Date of this Version
Published in Textiles and Politics: Textile Society of America 13th Biennial Symposium Proceedings, Washington, DC, September 18- September 22, 2012.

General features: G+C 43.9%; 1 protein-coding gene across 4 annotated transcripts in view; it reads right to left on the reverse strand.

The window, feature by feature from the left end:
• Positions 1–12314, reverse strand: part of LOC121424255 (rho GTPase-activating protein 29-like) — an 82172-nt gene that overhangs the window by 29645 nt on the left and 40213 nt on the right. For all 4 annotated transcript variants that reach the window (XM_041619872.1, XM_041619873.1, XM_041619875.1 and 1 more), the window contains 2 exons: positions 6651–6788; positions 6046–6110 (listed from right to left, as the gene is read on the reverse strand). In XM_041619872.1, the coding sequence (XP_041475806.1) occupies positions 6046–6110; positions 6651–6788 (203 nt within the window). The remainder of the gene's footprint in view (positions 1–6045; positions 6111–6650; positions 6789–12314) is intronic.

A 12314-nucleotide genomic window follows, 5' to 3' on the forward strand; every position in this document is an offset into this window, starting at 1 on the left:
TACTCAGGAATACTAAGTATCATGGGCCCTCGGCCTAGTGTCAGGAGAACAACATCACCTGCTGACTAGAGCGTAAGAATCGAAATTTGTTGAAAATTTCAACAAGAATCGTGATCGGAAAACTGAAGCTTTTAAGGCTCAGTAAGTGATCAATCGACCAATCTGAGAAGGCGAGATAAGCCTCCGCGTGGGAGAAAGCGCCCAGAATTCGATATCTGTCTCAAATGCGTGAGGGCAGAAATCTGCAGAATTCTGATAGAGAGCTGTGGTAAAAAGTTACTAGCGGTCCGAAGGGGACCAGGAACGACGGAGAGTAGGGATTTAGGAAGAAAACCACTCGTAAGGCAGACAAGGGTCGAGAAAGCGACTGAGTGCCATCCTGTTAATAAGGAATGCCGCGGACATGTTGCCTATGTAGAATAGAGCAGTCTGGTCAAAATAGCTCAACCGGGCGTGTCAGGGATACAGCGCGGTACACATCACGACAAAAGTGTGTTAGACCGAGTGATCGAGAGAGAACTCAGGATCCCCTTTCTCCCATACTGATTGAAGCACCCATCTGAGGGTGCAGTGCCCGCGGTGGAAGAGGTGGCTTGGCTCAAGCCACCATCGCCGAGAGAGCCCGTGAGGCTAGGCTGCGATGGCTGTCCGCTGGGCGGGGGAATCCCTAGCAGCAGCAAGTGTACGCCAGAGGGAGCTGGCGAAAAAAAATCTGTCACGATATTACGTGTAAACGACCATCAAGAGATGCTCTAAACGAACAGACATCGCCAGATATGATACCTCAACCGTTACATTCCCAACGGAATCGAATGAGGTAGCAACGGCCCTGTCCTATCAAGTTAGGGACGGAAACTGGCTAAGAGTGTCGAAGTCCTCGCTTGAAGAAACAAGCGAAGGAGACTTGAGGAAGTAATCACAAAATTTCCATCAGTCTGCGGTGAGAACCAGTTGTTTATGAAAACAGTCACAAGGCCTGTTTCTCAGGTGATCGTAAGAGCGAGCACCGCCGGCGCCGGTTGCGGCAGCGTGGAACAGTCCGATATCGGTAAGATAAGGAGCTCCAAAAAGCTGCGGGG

Uncut: The materiality of textiles and the politics of sustainment in fashionable clothing In the contemporary world, where visual communication gains greater authority, human beings are becoming more detached from the materiality of their clothing. Fashionable garments in particular are promoted, sold and bought on how they look, not what they are made of. Arguably this encourages the excessive waste that surrounds fashion, where clothes become relegated to the status of mere perishables. In production, similarly, an estimated 15% of the fabric used to create a piece of clothing ends up in a landfill. This paper examines this situation conceptually and practically, and in doing so proposes that the politics of sustainment in fashionable clothing must acknowledge further the materiality and wholeness of the textiles from which clothes are produced. Conceptually, the paper draws upon 'thing theory' and in particular the recent work of political theorist Jane Bennett on 'vital materiality'. This provides a framework to analyze the work of designers who are well known for their respect of the integrity of cloth, such as Issey Miyake in Japan, alongside designers who have reused fabrics, or who have engaged with 'zero waste' methods of pattern cutting, such as Natalie Chanin, Yeohlee Teng, Timo Rissanen in the United States, or Julian Roberts in the U.K., all of whom are known internationally. Through these examples, it will be argued that consideration of the material condition of textiles is a crucial factor, both theoretically and practically, in the politics of more sustainable clothing.